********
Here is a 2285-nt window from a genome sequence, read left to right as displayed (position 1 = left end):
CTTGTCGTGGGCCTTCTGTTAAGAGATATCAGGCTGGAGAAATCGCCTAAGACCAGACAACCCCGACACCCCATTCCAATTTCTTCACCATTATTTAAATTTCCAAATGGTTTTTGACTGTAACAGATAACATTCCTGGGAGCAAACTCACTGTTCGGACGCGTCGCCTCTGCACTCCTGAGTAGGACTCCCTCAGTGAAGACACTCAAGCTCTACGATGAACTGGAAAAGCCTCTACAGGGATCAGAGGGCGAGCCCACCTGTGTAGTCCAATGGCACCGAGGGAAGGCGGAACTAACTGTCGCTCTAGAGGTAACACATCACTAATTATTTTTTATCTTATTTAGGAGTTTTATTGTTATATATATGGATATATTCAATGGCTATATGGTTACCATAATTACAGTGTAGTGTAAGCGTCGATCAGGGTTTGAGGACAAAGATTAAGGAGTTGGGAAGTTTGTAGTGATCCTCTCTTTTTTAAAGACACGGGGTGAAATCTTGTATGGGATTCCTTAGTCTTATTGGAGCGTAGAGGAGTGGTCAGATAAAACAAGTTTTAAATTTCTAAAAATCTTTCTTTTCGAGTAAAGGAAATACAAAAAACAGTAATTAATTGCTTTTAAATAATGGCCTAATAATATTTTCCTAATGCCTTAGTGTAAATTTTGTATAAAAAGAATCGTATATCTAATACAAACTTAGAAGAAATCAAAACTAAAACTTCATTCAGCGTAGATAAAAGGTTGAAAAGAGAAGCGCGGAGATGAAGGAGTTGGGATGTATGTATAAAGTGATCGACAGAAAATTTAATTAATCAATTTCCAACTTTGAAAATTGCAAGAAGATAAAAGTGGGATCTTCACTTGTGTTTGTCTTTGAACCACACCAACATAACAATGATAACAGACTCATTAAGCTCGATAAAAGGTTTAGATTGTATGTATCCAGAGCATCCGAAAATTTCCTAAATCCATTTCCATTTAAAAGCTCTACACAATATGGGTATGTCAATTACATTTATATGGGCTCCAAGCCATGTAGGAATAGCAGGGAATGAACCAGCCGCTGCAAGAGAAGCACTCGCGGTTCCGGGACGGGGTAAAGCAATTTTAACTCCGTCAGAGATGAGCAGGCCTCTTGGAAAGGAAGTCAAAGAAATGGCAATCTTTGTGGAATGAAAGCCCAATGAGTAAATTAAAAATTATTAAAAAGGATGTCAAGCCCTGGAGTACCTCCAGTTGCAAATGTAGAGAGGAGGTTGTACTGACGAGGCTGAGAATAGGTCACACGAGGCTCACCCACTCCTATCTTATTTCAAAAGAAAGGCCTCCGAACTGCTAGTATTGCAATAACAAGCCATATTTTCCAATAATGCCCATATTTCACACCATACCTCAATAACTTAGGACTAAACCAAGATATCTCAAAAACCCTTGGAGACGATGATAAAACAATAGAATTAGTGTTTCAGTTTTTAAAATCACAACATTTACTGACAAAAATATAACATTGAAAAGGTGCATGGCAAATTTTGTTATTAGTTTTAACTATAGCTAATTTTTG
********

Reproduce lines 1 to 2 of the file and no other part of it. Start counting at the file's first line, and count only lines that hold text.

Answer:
Here is a 2285-nt window from a genome sequence, read left to right as displayed (position 1 = left end):
CTTGTCGTGGGCCTTCTGTTAAGAGATATCAGGCTGGAGAAATCGCCTAAGACCAGACAACCCCGACACCCCATTCCAATTTCTTCACCATTATTTAAATTTCCAAATGGTTTTTGACTGTAACAGATAACATTCCTGGGAGCAAACTCACTGTTCGGACGCGTCGCCTCTGCACTCCTGAGTAGGACTCCCTCAGTGAAGACACTCAAGCTCTACGATGAACTGGAAAAGCCTCTACAGGGATCAGAGGGCGAGCCCACCTGTGTAGTCCAATGGCACCGAGGGAAGGCGGAACTAACTGTCGCTCTAGAGGTAACACATCACTAATTATTTTTTATCTTATTTAGGAGTTTTATTGTTATATATATGGATATATTCAATGGCTATATGGTTACCATAATTACAGTGTAGTGTAAGCGTCGATCAGGGTTTGAGGACAAAGATTAAGGAGTTGGGAAGTTTGTAGTGATCCTCTCTTTTTTAAAGACACGGGGTGAAATCTTGTATGGGATTCCTTAGTCTTATTGGAGCGTAGAGGAGTGGTCAGATAAAACAAGTTTTAAATTTCTAAAAATCTTTCTTTTCGAGTAAAGGAAATACAAAAAACAGTAATTAATTGCTTTTAAATAATGGCCTAATAATATTTTCCTAATGCCTTAGTGTAAATTTTGTATAAAAAGAATCGTATATCTAATACAAACTTAGAAGAAATCAAAACTAAAACTTCATTCAGCGTAGATAAAAGGTTGAAAAGAGAAGCGCGGAGATGAAGGAGTTGGGATGTATGTATAAAGTGATCGACAGAAAATTTAATTAATCAATTTCCAACTTTGAAAATTGCAAGAAGATAAAAGTGGGATCTTCACTTGTGTTTGTCTTTGAACCACACCAACATAACAATGATAACAGACTCATTAAGCTCGATAAAAGGTTTAGATTGTATGTATCCAGAGCATCCGAAAATTTCCTAAATCCATTTCCATTTAAAAGCTCTACACAATATGGGTATGTCAATTACATTTATATGGGCTCCAAGCCATGTAGGAATAGCAGGGAATGAACCAGCCGCTGCAAGAGAAGCACTCGCGGTTCCGGGACGGGGTAAAGCAATTTTAACTCCGTCAGAGATGAGCAGGCCTCTTGGAAAGGAAGTCAAAGAAATGGCAATCTTTGTGGAATGAAAGCCCAATGAGTAAATTAAAAATTATTAAAAAGGATGTCAAGCCCTGGAGTACCTCCAGTTGCAAATGTAGAGAGGAGGTTGTACTGACGAGGCTGAGAATAGGTCACACGAGGCTCACCCACTCCTATCTTATTTCAAAAGAAAGGCCTCCGAACTGCTAGTATTGCAATAACAAGCCATATTTTCCAATAATGCCCATATTTCACACCATACCTCAATAACTTAGGACTAAACCAAGATATCTCAAAAACCCTTGGAGACGATGATAAAACAATAGAATTAGTGTTTCAGTTTTTAAAATCACAACATTTACTGACAAAAATATAACATTGAAAAGGTGCATGGCAAATTTTGTTATTAGTTTTAACTATAGCTAATTTTTG